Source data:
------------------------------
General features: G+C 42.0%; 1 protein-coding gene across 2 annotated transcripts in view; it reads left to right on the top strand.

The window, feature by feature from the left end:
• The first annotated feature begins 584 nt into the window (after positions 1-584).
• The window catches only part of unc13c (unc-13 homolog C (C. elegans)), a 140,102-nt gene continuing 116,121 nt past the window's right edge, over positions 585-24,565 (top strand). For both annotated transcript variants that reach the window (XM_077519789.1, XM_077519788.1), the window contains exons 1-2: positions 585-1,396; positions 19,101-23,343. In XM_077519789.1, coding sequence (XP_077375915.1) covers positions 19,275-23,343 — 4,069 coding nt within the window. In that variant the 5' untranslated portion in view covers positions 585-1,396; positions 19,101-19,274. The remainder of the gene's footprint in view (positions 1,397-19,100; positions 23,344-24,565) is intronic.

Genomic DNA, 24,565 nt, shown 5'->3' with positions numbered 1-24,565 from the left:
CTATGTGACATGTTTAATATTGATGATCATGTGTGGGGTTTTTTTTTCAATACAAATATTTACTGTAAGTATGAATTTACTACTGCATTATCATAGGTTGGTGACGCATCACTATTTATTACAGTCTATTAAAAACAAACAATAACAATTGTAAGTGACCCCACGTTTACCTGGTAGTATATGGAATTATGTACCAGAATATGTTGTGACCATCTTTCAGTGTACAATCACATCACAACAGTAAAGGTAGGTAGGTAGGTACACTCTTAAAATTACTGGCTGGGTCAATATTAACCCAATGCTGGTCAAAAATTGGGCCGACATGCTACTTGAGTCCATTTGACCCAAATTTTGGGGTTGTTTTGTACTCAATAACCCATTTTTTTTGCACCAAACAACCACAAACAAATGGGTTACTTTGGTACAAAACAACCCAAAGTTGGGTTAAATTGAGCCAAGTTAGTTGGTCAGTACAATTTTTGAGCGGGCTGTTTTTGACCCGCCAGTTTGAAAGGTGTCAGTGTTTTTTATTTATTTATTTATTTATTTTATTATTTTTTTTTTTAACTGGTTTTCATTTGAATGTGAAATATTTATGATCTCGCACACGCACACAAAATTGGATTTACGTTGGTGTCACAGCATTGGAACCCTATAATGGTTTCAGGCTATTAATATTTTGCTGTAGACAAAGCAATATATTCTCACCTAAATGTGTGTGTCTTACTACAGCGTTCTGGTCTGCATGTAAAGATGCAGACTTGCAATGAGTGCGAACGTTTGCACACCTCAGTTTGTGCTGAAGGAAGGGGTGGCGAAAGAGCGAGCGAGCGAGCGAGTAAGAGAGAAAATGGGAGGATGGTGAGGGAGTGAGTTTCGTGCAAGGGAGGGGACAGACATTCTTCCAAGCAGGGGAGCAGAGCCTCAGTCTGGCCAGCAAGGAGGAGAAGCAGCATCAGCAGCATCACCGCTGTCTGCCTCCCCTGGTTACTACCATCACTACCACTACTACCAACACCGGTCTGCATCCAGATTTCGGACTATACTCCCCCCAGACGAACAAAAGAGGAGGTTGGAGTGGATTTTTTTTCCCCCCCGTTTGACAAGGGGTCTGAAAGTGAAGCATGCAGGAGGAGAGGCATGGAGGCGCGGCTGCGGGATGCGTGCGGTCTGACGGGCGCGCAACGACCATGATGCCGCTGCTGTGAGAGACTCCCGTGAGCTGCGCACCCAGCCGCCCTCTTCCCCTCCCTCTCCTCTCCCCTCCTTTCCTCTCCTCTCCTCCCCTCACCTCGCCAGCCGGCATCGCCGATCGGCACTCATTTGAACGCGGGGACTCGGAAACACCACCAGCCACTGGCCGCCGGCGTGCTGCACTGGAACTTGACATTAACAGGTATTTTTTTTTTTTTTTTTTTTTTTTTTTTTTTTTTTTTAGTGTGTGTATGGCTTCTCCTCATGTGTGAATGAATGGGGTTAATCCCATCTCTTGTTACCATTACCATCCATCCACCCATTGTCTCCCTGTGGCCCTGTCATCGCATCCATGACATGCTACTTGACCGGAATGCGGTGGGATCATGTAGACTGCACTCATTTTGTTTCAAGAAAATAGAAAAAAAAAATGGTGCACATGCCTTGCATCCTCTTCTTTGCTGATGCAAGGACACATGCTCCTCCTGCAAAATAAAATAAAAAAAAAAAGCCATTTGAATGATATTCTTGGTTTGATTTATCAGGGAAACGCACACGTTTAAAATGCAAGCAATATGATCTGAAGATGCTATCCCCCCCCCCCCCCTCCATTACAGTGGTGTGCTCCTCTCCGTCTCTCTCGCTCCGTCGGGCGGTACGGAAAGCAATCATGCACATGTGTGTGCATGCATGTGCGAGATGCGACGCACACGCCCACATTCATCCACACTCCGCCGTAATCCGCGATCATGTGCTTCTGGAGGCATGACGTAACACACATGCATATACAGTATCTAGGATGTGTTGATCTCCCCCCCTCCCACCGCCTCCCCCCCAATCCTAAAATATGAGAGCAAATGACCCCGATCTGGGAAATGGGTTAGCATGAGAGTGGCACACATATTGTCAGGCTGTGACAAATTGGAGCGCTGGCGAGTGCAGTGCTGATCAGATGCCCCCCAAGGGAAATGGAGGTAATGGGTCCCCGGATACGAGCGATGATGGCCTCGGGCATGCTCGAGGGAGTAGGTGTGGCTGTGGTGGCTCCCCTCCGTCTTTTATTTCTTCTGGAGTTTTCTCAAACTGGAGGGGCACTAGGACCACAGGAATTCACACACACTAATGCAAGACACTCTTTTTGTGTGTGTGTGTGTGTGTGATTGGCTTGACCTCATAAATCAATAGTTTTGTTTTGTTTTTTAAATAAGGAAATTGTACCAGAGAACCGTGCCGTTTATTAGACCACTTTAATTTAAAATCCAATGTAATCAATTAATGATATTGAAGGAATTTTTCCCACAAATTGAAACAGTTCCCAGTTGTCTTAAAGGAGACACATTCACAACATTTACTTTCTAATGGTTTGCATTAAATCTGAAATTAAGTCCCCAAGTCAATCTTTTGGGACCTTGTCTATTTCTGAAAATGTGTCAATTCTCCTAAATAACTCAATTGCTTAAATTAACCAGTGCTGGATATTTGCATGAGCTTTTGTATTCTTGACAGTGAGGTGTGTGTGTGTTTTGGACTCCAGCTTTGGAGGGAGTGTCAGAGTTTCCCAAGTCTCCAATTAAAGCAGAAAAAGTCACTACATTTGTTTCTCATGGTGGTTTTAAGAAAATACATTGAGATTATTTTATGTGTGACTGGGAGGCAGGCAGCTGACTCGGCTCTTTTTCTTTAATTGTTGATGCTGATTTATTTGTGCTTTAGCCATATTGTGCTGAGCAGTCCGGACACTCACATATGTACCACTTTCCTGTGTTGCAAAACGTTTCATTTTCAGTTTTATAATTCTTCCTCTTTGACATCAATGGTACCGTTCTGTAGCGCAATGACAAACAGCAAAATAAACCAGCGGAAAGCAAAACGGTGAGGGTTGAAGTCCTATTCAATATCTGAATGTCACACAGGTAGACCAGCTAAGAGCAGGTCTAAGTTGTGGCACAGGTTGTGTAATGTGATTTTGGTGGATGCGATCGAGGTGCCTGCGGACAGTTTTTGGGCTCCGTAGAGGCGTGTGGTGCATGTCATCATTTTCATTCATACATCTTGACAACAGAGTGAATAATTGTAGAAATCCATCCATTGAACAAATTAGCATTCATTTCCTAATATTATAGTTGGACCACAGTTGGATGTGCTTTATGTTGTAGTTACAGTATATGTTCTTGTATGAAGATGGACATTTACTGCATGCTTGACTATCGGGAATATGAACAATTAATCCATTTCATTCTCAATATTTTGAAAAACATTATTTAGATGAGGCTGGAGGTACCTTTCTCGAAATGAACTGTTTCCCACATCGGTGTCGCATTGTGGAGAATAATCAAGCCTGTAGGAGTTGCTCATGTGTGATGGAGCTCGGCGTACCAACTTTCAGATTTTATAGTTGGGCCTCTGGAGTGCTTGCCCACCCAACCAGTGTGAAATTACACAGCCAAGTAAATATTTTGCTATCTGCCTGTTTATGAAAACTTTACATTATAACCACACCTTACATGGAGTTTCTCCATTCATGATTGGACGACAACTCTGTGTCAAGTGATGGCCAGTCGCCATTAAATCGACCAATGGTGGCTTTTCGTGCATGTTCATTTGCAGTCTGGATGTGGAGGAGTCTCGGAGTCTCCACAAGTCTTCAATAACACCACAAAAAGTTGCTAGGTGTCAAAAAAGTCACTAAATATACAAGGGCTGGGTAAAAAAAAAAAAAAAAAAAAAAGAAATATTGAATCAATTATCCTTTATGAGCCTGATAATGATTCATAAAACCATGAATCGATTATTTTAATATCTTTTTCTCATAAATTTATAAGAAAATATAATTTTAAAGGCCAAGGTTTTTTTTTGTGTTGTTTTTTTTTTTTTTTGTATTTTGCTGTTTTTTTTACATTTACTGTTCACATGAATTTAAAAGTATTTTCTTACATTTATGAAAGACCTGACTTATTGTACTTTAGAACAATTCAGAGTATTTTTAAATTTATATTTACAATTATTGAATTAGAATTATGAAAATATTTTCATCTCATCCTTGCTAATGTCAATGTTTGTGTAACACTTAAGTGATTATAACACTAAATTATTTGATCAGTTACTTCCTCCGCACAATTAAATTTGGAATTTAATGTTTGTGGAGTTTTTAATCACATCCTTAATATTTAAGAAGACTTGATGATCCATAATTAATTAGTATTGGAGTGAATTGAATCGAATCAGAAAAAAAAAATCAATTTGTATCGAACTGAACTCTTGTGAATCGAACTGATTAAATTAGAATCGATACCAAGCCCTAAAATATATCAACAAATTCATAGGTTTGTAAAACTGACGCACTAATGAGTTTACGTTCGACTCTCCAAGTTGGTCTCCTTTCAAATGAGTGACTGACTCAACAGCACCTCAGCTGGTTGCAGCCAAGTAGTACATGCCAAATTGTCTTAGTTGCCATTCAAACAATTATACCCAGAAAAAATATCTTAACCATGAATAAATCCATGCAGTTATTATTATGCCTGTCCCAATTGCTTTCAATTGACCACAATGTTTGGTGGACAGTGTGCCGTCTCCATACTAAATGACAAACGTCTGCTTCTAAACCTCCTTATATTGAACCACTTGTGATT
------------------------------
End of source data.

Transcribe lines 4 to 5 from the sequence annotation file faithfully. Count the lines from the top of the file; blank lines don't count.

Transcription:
• The window catches only part of unc13c (unc-13 homolog C (C. elegans)), a 140,102-nt gene continuing 116,121 nt past the window's right edge, over positions 585-24,565 (top strand). For both annotated transcript variants that reach the window (XM_077519789.1, XM_077519788.1), the window contains exons 1-2: positions 585-1,396; positions 19,101-23,343. In XM_077519789.1, coding sequence (XP_077375915.1) covers positions 19,275-23,343 — 4,069 coding nt within the window. In that variant the 5' untranslated portion in view covers positions 585-1,396; positions 19,101-19,274. The remainder of the gene's footprint in view (positions 1,397-19,100; positions 23,344-24,565) is intronic.

Genomic DNA, 24,565 nt, shown 5'->3' with positions numbered 1-24,565 from the left: